The highest contamination was found in pork and chicken brands managed by supermarkets.
Dr. Victor Yamo, campaigns manager at World Animal Protection, said 95 percent of meat sold in supermarkets in Kenya contains drug-resistant bacteria, commonly known as superbugs.
Superbugs are strains of bacteria, viruses, parasites and fungi resistant to most antibiotics and other medications commonly used to treat the infections they cause.
“The results showed high prevalence of bacterial contaminants in both pork at 98.4 percent and poultry at 96.6 percent,” Yamo said.
The survey report said 187 pork samples and 206 chicken samples were collected from six supermarket chains in six counties, including Nairobi, Kisumu, Nakuru, Laikipia, Uasin Gishu and Nyeri.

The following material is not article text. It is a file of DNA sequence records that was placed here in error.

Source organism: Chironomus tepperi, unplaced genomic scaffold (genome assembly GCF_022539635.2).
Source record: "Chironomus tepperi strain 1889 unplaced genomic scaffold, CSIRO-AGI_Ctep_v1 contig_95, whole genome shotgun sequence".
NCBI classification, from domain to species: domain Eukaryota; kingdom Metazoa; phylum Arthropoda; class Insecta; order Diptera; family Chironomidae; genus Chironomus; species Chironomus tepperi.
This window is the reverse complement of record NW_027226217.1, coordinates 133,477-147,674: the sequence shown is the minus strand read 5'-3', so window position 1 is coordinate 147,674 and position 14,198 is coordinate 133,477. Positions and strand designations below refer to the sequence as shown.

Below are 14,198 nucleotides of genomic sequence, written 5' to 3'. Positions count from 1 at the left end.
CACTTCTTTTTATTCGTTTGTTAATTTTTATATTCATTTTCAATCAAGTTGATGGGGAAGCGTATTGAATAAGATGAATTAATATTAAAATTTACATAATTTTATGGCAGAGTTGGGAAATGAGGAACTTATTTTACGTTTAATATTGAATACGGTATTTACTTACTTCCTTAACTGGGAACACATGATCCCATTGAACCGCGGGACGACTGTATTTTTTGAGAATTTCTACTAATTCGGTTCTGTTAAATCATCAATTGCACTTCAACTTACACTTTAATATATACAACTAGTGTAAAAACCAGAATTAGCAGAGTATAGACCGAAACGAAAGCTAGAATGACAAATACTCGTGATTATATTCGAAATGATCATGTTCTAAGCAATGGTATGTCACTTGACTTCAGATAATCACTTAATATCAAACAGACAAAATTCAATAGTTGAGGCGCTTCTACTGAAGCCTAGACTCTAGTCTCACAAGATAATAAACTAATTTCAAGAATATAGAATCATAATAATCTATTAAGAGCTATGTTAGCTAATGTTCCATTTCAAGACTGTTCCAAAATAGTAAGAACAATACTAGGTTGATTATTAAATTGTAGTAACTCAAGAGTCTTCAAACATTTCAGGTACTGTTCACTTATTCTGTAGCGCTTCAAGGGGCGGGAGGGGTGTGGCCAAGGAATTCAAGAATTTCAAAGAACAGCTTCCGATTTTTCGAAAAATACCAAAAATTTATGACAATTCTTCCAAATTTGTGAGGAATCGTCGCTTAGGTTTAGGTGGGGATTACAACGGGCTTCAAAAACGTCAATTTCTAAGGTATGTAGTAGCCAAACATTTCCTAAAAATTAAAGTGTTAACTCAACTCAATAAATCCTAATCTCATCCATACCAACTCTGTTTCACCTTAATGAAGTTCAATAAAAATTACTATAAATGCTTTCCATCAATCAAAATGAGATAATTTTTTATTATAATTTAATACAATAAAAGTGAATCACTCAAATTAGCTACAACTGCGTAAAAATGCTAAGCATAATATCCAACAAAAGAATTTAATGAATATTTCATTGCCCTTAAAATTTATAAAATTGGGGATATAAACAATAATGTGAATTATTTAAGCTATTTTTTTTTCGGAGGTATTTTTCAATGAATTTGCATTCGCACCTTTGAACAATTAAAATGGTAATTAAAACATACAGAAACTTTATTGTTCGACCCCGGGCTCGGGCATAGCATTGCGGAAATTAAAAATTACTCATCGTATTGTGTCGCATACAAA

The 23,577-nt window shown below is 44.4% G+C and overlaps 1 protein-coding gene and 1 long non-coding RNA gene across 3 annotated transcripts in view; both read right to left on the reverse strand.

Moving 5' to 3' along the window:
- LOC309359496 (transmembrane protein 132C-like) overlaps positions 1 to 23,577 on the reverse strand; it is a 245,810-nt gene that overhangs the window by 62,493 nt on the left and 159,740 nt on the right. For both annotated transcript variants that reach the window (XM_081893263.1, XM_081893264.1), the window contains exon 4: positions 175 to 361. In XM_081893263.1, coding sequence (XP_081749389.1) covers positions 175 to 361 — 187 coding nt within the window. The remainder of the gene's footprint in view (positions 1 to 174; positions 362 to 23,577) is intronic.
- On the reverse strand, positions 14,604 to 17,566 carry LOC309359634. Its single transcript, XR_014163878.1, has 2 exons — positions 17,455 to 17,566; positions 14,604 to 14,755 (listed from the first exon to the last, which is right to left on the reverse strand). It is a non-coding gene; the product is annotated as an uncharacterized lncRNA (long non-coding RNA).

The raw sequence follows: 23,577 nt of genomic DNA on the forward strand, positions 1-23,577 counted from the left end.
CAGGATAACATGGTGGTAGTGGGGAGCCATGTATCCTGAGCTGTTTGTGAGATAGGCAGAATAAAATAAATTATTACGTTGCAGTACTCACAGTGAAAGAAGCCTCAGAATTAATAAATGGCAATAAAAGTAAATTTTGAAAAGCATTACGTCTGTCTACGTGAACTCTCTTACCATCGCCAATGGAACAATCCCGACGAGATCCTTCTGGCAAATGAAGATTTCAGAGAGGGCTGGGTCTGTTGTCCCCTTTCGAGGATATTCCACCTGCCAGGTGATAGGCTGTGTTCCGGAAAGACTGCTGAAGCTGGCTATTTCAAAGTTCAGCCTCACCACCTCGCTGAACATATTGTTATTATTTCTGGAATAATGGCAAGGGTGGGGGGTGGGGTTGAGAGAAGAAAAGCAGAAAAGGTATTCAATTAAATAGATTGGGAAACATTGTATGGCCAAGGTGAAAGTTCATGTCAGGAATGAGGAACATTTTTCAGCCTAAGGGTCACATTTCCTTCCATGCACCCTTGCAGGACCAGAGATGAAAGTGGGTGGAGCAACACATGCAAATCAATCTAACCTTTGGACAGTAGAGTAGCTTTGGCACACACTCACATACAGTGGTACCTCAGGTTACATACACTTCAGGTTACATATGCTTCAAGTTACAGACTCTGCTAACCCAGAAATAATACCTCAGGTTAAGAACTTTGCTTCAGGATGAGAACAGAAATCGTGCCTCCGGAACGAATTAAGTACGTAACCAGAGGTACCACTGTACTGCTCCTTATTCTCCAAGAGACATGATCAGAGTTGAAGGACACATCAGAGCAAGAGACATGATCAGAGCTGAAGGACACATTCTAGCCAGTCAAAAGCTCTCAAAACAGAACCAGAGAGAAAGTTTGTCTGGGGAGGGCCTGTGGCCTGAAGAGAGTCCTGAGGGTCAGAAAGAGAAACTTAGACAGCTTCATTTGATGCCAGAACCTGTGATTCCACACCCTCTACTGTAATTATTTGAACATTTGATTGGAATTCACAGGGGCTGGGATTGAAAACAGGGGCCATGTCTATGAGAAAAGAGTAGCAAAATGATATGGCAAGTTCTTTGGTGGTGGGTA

“Some of these organisms might not cause disease in humans, but if you have salmonella, then there is the possibility of contamination. Of critical importance is that the disease they cause affects old and young people and sometimes can lead to death at a certain level,” said Dr. Yamo.
The report showed there is a direct correlation between how animals are treated and the quality of the end product. Dr. Yamo noted that misuse of antibiotics in the food chain is impacting on public health.
“We need to understand the interconnectivity of all this. For example, when people learn there is a problem with meat, they start buying vegetables, yet it is these vegetables that are used as feeds by some for the animals… In another 8 years, we will be doubling what we consume in terms of antibiotics and that is a worrying trend,” added Dr. Yamo.
The laboratory analysis was done at the Centre for Microbiology Research at the Kenya Medical Research Institute (KEMRI), between April 2020 and July 2020.
The study also revealed that 60 per cent of the meat in supermarkets was found to have superbugs, brought about by high usage of antibiotics to treat animals.